Youngsters displaced by Hurricane Sandy’s wrath this fall were given a unique gift on Saturday: a day to celebrate everything.
The city Parks Department’s recreation staff created an “Everything Day” after hearing that members of the Sorrentino Recreation Center’s after-school program were not able to go trick-or-treating for Halloween, in many cases spent Thanksgiving away from home and were not able to gear up for Christmas and Hanukkah celebrations.
The recreation center, at 18-48 Cornaga Ave. in Far Rockaway, was decked out with a haunted house in the basement, a Thanksgiving feast in the gym and Santa Claus himself with a treasure trove of gifts upstairs.
“These families missed out on the opportunities we all take for granted,” said Chaleene Nash, manager of the recreation center. “They couldn’t celebrate these holidays because the streets were not safe for Halloween and a lot of them didn’t have a home for Thanksgiving.”
Nash said the children were beaming as they visited the festively decorated rooms. In one room, the youngsters screamed with frightened delight at various Halloween decorations, then ate Halloween-themed treats prepared by the kids’ culinary program at Jamaica’s Vic Hanson Field House.
After a break to give thanks in the gym, children were led in groups upstairs to meet Santa Claus and to receive gifts from Derek Jeter’s Turn 2 Foundation, a nonprofit that aims to help children make healthy life choices, and make an ornament to decorate the center’s giving tree.
“This is my favorite day of the year so far,” said Michael Hitchens, before running back to the Thanksgiving feast with an armful of gifts.
Far Rockaway was one of the hardest hit areas in the borough following the October superstorm. Besides the massive flooding and wind damage, some residents struggled for weeks without power.
Nash said the neighborhood was in rough shape, but she believes it is on its way back — finally.
“It was slow going for a while here, but the streets are starting to fill up again,” she said, adding that Everything Day was as much for parents as it was for the children.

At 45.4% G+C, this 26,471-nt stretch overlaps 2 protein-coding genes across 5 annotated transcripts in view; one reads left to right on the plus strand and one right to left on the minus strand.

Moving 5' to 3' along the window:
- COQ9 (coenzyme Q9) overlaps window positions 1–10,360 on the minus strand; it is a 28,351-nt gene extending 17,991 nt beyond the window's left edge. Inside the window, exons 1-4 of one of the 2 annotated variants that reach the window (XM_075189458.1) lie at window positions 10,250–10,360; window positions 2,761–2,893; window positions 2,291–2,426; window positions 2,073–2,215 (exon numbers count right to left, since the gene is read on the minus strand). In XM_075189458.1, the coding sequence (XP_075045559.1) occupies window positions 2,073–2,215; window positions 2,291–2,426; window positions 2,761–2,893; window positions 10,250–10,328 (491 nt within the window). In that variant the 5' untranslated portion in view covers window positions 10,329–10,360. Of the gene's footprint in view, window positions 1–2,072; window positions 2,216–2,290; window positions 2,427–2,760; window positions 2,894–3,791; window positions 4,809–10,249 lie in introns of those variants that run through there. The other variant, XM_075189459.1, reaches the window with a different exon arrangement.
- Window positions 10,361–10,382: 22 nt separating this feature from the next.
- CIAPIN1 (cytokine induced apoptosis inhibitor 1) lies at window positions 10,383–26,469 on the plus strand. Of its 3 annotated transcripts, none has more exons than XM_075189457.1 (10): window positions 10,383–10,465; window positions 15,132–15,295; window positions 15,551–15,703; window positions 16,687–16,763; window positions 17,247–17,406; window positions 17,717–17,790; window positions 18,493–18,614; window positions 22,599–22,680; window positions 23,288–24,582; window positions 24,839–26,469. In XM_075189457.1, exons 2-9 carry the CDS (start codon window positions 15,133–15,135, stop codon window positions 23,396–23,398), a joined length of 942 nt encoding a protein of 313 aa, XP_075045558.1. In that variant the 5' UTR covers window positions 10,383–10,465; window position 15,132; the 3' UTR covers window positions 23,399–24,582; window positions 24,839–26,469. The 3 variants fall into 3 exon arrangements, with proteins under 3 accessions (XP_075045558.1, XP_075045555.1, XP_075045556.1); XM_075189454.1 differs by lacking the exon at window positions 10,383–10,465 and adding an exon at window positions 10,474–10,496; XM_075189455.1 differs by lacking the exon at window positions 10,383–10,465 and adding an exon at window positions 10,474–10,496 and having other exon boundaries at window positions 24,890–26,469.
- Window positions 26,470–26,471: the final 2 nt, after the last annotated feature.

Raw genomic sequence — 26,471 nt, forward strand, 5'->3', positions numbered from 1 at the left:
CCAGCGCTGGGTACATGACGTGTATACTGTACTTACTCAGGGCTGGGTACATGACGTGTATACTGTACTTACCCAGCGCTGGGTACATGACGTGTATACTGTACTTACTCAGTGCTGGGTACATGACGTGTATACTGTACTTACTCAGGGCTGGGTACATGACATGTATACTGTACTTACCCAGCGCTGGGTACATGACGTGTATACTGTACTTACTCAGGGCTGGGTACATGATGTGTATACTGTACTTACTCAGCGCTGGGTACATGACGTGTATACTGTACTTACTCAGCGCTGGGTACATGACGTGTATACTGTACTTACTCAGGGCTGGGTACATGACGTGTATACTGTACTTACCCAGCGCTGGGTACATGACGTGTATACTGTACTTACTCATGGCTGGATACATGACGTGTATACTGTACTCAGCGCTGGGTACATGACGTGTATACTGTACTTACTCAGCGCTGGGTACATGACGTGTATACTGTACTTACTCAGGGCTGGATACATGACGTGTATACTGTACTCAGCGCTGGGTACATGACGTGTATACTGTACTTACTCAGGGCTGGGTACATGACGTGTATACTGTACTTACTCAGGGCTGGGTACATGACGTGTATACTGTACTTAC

“The hurricane didn’t stop the holidays from coming and most parents just want their kids to be happy and forget their troubles. We wanted them to come here and have a place to celebrate and make the holidays happen for them.”
For Ruth Hernandez, who works with the kids’ culinary program, the day was also good for a lesson or two.
“The kids I brought here from the Vic Hanson house are here to be helpers,” she said. “We are here to give and not to receive.”
Reach reporter Steve Mosco by e-mail at email@example.com or by phone at 718-260-4546.
©2012 Community News Group
By submitting this comment, you agree to the following terms:
You agree that you, and not TimesLedger.com or its affiliates, are fully responsible for the content that you post. You agree not to post any abusive, obscene, vulgar, slanderous, hateful, threatening or sexually-oriented material or any material that may violate applicable law; doing so may lead to the removal of your post and to your being permanently banned from posting to the site. You grant to TimesLedger.com the royalty-free, irrevocable, perpetual and fully sublicensable license to use, reproduce, modify, adapt, publish, translate, create derivative works from, distribute, perform and display such content in whole or in part world-wide and to incorporate it in other works in any form, media or technology now known or later developed.